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Lord Heseltine's Alternative Strategy for Economic Growth

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This week, the Business, Innovation and Skills Select Committee heard further evidence from Lord Heseltine on the nature of his recent report 'No Stone Unturned in Pursuit of Growth', which offers an alternative method for sustained economic growth in the UK's economy.

Heseltine's report seeks to encourage a competitive economy by working with local areas in order to maximise the government's ability to generate further economic prosperity. Heseltine stated that the government recognised this need, and stressed that using public money for national infrastructure investment was a sensible way of managing the economy. He argued that one had to "look at the whole" when considering the UK's economic structure, and suggested that local areas should work together with private sectors in order to benefit the national economy. Heseltine stated that the government continuously tries to improve its economic performance by considering how tax payers' money is spent in their attempts to maintain a successful economic foundation, and believed his proposals would benefit Britain's competitive market.

Heseltine spoke of encouraging a dialogue with local regions in order to ensure further growth in the national economy. The length of the recession, he believed, has shaken people's belief in the current economic system, and local areas understand that a change is needed within the government's current economic mechanisms. He stated that there were "strengths" in local infrastructures and encouraged the government to develop a mutual relationship with such areas in order for Britain's economy to prosper. Stating that a "balance" between local and private sectors was needed for economic development, Heseltine's key point was that local communities should be put into a more influential position when the government deliberates on economic decisions.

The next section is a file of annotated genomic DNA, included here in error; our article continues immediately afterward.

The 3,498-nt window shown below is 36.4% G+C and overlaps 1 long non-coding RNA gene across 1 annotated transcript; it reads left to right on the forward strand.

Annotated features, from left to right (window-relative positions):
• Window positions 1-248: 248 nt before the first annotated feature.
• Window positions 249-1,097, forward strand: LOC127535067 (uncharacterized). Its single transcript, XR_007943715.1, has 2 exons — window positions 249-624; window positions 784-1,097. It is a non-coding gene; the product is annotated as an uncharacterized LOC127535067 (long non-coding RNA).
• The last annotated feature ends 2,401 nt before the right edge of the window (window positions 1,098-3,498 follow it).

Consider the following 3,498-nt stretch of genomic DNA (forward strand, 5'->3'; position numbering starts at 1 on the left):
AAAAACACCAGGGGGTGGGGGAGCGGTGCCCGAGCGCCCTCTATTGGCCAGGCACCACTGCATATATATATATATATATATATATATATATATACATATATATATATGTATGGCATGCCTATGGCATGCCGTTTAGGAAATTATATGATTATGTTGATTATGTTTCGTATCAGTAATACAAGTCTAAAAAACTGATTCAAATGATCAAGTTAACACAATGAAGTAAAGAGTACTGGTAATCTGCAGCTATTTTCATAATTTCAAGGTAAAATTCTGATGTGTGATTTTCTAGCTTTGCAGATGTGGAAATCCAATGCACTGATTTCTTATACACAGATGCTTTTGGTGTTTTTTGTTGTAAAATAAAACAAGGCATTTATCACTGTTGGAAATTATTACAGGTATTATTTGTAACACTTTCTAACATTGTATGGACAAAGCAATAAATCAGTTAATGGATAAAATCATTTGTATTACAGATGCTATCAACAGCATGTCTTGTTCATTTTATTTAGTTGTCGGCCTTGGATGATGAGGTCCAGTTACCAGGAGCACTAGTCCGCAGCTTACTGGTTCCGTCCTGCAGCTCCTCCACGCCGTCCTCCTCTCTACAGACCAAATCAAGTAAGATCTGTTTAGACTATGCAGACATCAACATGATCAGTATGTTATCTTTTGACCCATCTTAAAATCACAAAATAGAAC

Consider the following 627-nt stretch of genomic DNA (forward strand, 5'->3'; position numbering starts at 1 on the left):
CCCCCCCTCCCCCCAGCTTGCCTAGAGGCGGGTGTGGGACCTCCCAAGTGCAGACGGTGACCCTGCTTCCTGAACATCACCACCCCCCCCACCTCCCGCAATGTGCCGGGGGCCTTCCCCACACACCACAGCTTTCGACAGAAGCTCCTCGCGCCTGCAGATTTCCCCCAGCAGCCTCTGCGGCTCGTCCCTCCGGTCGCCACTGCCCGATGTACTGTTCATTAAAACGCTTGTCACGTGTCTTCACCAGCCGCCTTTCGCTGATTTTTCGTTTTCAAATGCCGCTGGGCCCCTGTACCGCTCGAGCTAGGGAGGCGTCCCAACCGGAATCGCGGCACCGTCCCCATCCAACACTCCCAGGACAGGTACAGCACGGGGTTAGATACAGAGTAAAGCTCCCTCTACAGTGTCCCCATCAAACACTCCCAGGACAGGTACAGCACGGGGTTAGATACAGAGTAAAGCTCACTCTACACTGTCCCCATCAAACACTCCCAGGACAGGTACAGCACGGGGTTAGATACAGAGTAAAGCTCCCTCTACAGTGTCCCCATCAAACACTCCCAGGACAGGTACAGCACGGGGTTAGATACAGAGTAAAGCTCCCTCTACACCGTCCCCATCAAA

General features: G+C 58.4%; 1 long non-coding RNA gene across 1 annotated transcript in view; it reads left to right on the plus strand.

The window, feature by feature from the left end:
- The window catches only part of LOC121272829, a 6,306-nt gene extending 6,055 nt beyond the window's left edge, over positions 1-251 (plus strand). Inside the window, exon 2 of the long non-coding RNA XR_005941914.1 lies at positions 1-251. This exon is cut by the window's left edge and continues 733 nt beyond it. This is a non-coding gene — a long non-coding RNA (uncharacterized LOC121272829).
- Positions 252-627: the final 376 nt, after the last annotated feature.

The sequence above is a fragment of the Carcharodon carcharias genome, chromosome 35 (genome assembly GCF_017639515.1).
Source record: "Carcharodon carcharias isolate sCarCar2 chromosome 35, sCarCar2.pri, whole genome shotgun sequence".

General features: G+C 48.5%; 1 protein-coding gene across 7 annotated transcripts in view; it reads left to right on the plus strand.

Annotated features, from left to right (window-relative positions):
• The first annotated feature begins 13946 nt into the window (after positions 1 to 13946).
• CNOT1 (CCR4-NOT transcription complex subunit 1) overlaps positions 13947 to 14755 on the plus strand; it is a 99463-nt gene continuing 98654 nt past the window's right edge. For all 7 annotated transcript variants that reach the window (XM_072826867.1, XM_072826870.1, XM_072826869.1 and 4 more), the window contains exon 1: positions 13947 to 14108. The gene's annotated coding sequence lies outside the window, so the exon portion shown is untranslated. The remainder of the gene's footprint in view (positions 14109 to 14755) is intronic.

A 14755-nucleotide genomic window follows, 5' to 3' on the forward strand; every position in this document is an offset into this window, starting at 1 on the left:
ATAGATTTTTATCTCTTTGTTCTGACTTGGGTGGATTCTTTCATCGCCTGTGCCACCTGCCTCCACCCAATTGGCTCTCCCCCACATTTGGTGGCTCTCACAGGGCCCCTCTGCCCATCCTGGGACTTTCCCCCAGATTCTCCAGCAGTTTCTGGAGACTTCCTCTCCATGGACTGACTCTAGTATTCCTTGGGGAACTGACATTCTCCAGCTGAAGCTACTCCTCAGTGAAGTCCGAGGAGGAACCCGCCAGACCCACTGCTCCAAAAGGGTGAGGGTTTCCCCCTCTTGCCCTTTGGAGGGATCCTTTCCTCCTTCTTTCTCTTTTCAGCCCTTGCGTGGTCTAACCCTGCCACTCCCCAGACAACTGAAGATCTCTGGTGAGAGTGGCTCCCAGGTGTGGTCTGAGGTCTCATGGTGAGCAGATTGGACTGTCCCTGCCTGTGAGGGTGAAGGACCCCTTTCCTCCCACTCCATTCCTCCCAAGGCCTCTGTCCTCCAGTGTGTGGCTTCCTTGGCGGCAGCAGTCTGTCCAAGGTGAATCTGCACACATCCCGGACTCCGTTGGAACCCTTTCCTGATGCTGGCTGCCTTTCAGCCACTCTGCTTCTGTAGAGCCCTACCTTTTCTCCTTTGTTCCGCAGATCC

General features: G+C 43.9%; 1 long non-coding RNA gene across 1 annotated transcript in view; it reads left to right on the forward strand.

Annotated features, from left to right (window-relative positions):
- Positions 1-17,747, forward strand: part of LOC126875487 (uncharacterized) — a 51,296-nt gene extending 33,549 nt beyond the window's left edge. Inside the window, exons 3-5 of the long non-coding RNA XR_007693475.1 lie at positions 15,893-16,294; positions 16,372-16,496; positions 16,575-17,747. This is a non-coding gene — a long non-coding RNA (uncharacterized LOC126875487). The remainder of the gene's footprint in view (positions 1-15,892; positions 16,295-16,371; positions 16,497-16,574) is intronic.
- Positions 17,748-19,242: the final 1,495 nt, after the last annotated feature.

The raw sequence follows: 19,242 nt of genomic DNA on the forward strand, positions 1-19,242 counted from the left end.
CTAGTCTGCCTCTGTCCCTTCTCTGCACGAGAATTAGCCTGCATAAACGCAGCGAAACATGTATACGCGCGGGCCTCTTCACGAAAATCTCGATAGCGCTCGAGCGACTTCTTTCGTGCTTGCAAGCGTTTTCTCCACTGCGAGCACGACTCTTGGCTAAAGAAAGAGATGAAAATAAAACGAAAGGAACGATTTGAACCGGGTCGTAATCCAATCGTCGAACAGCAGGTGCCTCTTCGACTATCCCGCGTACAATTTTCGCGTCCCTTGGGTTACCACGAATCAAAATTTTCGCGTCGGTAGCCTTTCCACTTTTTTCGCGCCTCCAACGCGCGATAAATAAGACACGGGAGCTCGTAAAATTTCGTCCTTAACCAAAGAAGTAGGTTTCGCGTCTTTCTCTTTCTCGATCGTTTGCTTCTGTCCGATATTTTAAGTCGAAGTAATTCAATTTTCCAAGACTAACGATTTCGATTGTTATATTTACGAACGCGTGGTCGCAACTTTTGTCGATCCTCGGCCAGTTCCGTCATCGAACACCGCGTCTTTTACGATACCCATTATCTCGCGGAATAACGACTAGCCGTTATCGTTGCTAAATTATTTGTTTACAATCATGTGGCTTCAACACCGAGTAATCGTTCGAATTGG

Heseltine stated that the nature of Britain is changing with significant improvements in exports; however, his message was clear that the UK's economy cannot grow without the influence of localism as he believed there isn't sufficient infrastructure within the private sector at present. Given the need to find a realistic solution to the on-going problem of unemployment, Heseltine responded that Britain needed to make companies which make money in order to create a flow of new jobs within industry. This, he stated, rooted back to his core principle of establishing a dialogue between local and private sectors in order to boost economic development.

Having previously stated that stability within Europe was essential for the competitiveness of the UK's economy, Heseltine was asked whether David Cameron's threat of a referendum on Europe undermined such stability. Although he acknowledged that there is a "powerful argument" for a consolation in the UK's relationship with the European Union, he argued that his plans were about reconstructing the UK's economy, not Europe's. Commenting that Cameron's "powerful leadership" in Brussels last week proved that "powerful results" could be achieved, he appeared confident that the prime minister has the potential to establish a competitive economy for the UK.

Asked if he believed his report could lead to obstacles in its implementation, Heseltine stated that the government was aware of the need to change its current economic mechanisms, and he praised the leadership of Prime Minister David Cameron. Heseltine's alternative strategy for economic growth is "not a revelation", he stated. It simply highlights the need to bring locals into the government's decision making process when planning for future economic development. Whether Cameron and his team will implement Heseltine's ideology remains to be seen, however, his rhetoric does appear to offer a logical strategy in the UK's search for sustained economic growth.